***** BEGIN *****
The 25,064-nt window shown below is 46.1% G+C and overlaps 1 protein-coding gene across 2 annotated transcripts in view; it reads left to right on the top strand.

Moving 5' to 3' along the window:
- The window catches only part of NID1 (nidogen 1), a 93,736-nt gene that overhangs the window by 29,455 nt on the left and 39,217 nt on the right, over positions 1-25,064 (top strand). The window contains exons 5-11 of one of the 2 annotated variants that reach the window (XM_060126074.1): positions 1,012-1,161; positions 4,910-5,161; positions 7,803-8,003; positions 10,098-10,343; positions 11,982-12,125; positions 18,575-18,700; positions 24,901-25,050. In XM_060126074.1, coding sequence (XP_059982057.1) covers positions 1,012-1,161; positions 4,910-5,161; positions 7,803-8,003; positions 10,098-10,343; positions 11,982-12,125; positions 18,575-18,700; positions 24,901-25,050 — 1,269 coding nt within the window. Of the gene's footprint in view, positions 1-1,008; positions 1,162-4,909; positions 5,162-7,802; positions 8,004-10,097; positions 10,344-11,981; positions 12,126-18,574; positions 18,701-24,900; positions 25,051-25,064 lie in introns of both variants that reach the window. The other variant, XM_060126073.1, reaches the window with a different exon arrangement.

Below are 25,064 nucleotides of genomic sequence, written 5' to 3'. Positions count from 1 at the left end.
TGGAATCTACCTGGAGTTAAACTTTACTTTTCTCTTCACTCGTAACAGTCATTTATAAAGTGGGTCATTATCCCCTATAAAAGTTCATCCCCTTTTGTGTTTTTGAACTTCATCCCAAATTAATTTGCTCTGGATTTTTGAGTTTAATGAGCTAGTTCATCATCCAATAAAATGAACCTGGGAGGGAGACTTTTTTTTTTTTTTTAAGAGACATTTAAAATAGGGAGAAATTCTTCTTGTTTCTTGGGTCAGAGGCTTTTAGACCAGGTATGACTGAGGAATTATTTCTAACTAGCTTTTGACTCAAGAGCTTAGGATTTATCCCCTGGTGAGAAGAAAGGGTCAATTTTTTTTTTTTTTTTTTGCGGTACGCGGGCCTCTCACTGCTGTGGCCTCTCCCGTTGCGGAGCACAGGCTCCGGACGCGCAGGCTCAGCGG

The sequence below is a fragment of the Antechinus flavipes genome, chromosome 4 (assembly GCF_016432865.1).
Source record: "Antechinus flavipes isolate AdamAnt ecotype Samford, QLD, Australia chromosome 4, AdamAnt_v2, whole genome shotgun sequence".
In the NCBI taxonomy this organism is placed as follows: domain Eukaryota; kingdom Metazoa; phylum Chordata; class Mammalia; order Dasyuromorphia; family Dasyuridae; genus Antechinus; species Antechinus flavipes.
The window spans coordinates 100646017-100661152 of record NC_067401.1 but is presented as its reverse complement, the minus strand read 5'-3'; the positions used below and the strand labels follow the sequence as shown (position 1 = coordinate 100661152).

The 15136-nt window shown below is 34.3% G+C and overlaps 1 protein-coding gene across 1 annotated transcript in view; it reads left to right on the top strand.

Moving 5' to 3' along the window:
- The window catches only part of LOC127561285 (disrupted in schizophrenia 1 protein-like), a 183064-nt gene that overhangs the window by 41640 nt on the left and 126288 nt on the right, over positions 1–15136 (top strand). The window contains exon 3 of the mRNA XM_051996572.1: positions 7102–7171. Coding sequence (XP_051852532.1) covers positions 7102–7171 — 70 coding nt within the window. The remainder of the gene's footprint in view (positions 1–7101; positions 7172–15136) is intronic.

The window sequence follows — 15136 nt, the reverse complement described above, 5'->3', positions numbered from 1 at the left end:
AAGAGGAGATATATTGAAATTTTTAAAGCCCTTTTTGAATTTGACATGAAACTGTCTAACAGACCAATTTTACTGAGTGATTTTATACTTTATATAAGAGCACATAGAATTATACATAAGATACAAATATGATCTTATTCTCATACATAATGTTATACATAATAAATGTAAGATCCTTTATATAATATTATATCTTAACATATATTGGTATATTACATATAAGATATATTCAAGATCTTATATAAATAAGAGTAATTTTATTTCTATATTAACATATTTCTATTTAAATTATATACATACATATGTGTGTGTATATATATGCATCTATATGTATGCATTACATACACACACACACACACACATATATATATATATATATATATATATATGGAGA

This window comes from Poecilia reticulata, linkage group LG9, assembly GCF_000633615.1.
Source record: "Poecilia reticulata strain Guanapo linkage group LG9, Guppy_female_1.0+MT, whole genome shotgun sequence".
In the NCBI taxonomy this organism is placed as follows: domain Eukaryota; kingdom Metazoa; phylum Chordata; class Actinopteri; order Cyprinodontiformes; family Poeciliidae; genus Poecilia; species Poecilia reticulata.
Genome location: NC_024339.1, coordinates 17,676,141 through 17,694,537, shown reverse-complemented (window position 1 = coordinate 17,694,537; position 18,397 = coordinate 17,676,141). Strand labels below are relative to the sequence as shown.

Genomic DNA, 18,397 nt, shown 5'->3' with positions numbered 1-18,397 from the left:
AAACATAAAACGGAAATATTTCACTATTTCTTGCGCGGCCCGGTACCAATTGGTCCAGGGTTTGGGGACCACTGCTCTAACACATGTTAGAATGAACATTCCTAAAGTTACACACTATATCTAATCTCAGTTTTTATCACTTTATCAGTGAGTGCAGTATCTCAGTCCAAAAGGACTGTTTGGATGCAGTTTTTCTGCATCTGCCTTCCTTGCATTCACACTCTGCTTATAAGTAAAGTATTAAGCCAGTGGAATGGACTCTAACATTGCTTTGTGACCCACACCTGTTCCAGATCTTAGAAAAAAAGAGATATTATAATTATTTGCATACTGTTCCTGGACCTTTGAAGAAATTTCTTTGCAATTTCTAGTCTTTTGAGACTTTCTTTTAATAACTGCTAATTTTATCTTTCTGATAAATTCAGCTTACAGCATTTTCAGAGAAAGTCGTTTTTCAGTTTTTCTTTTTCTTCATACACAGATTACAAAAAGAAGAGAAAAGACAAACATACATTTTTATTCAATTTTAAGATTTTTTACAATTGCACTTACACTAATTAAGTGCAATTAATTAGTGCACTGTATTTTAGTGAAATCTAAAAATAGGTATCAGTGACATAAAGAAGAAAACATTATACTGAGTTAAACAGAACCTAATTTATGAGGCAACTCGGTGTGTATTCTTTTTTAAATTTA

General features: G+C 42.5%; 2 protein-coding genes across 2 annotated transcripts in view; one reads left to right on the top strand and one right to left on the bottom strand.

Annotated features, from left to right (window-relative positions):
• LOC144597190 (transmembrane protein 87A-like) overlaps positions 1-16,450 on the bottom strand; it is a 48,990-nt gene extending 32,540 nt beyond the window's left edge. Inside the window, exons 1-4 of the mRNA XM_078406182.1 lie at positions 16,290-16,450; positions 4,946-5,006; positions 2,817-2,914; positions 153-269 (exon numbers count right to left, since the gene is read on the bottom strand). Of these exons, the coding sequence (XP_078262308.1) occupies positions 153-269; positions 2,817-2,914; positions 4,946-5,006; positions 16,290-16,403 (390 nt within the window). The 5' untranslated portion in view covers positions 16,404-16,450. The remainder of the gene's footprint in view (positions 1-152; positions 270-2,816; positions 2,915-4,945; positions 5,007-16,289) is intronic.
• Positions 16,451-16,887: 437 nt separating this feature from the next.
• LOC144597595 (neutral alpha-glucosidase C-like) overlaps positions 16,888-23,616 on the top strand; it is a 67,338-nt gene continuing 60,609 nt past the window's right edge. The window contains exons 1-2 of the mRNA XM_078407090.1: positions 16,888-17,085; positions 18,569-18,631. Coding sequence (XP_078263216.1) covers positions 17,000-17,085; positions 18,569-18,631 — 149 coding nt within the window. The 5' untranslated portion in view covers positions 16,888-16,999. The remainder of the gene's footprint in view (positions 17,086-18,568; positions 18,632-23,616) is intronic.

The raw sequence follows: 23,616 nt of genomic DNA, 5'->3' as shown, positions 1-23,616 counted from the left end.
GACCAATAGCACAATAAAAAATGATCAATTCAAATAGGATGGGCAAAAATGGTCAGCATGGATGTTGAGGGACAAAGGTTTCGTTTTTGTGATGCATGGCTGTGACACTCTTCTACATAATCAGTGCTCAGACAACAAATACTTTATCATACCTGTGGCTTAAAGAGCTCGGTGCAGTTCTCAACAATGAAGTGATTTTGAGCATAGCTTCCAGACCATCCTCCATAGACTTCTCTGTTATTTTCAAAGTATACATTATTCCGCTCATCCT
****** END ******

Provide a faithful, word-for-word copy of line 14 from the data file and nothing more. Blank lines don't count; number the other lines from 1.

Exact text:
AAGAGGAGATATATTGAAATTTTTAAAGCCCTTTTTGAATTTGACATGAAACTGTCTAACAGACCAATTTTACTGAGTGATTTTATACTTTATATAAGAGCACATAGAATTATACATAAGATACAAATATGATCTTATTCTCATACATAATGTTATACATAATAAATGTAAGATCCTTTATATAATATTATATCTTAACATATATTGGTATATTACATATAAGATATATTCAAGATCTTATATAAATAAGAGTAATTTTATTTCTATATTAACATATTTCTATTTAAATTATATACATACATATGTGTGTGTATATATATGCATCTATATGTATGCATTACATACACACACACACACACACATATATATATATATATATATATATATATGGAGA